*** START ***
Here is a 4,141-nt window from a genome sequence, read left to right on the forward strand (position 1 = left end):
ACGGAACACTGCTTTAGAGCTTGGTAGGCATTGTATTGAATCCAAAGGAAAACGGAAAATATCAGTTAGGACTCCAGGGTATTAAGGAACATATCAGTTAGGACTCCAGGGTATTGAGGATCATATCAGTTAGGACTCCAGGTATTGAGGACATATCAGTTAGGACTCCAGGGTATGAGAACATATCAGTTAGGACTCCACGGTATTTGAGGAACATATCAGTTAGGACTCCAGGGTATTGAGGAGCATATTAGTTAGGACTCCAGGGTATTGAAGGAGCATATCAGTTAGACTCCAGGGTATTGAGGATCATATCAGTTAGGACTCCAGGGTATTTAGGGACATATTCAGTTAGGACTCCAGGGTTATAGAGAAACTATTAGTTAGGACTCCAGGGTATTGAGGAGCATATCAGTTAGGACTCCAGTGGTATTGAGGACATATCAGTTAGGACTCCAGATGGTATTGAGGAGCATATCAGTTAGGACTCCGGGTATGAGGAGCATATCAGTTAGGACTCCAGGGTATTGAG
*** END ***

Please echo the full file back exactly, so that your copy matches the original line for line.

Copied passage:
Here is a 4,141-nt window from a genome sequence, read left to right on the forward strand (position 1 = left end):
ACGGAACACTGCTTTAGAGCTTGGTAGGCATTGTATTGAATCCAAAGGAAAACGGAAAATATCAGTTAGGACTCCAGGGTATTAAGGAACATATCAGTTAGGACTCCAGGGTATTGAGGATCATATCAGTTAGGACTCCAGGTATTGAGGACATATCAGTTAGGACTCCAGGGTATGAGAACATATCAGTTAGGACTCCACGGTATTTGAGGAACATATCAGTTAGGACTCCAGGGTATTGAGGAGCATATTAGTTAGGACTCCAGGGTATTGAAGGAGCATATCAGTTAGACTCCAGGGTATTGAGGATCATATCAGTTAGGACTCCAGGGTATTTAGGGACATATTCAGTTAGGACTCCAGGGTTATAGAGAAACTATTAGTTAGGACTCCAGGGTATTGAGGAGCATATCAGTTAGGACTCCAGTGGTATTGAGGACATATCAGTTAGGACTCCAGATGGTATTGAGGAGCATATCAGTTAGGACTCCGGGTATGAGGAGCATATCAGTTAGGACTCCAGGGTATTGAG